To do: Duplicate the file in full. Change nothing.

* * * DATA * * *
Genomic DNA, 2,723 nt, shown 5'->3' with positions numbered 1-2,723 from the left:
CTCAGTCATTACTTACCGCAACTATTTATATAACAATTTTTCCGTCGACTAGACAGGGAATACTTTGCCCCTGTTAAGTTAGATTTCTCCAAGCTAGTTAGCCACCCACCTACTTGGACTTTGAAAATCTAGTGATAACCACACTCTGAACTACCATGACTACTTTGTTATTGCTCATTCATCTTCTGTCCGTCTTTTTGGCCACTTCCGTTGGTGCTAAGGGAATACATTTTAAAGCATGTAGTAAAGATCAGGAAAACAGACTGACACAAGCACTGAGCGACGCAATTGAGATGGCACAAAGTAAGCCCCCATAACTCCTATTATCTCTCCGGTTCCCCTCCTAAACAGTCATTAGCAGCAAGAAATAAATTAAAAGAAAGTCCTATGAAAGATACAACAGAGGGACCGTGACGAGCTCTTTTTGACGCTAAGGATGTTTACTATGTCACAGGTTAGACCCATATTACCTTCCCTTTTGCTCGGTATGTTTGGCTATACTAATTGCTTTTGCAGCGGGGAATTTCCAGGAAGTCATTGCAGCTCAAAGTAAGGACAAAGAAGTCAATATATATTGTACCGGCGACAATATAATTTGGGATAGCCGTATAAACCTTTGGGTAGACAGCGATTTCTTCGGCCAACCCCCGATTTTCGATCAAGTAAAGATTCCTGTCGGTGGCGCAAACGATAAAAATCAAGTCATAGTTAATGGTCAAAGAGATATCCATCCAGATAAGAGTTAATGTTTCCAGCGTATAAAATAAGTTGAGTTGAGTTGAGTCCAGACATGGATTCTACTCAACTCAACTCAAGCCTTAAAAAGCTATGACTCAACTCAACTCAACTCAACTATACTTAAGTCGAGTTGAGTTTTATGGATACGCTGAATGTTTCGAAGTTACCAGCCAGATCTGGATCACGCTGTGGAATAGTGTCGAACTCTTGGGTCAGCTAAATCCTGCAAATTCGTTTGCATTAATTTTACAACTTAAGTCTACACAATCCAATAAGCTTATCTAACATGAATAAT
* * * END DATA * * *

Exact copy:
Genomic DNA, 2,723 nt, shown 5'->3' with positions numbered 1-2,723 from the left:
CTCAGTCATTACTTACCGCAACTATTTATATAACAATTTTTCCGTCGACTAGACAGGGAATACTTTGCCCCTGTTAAGTTAGATTTCTCCAAGCTAGTTAGCCACCCACCTACTTGGACTTTGAAAATCTAGTGATAACCACACTCTGAACTACCATGACTACTTTGTTATTGCTCATTCATCTTCTGTCCGTCTTTTTGGCCACTTCCGTTGGTGCTAAGGGAATACATTTTAAAGCATGTAGTAAAGATCAGGAAAACAGACTGACACAAGCACTGAGCGACGCAATTGAGATGGCACAAAGTAAGCCCCCATAACTCCTATTATCTCTCCGGTTCCCCTCCTAAACAGTCATTAGCAGCAAGAAATAAATTAAAAGAAAGTCCTATGAAAGATACAACAGAGGGACCGTGACGAGCTCTTTTTGACGCTAAGGATGTTTACTATGTCACAGGTTAGACCCATATTACCTTCCCTTTTGCTCGGTATGTTTGGCTATACTAATTGCTTTTGCAGCGGGGAATTTCCAGGAAGTCATTGCAGCTCAAAGTAAGGACAAAGAAGTCAATATATATTGTACCGGCGACAATATAATTTGGGATAGCCGTATAAACCTTTGGGTAGACAGCGATTTCTTCGGCCAACCCCCGATTTTCGATCAAGTAAAGATTCCTGTCGGTGGCGCAAACGATAAAAATCAAGTCATAGTTAATGGTCAAAGAGATATCCATCCAGATAAGAGTTAATGTTTCCAGCGTATAAAATAAGTTGAGTTGAGTTGAGTCCAGACATGGATTCTACTCAACTCAACTCAAGCCTTAAAAAGCTATGACTCAACTCAACTCAACTCAACTATACTTAAGTCGAGTTGAGTTTTATGGATACGCTGAATGTTTCGAAGTTACCAGCCAGATCTGGATCACGCTGTGGAATAGTGTCGAACTCTTGGGTCAGCTAAATCCTGCAAATTCGTTTGCATTAATTTTACAACTTAAGTCTACACAATCCAATAAGCTTATCTAACATGAATAAT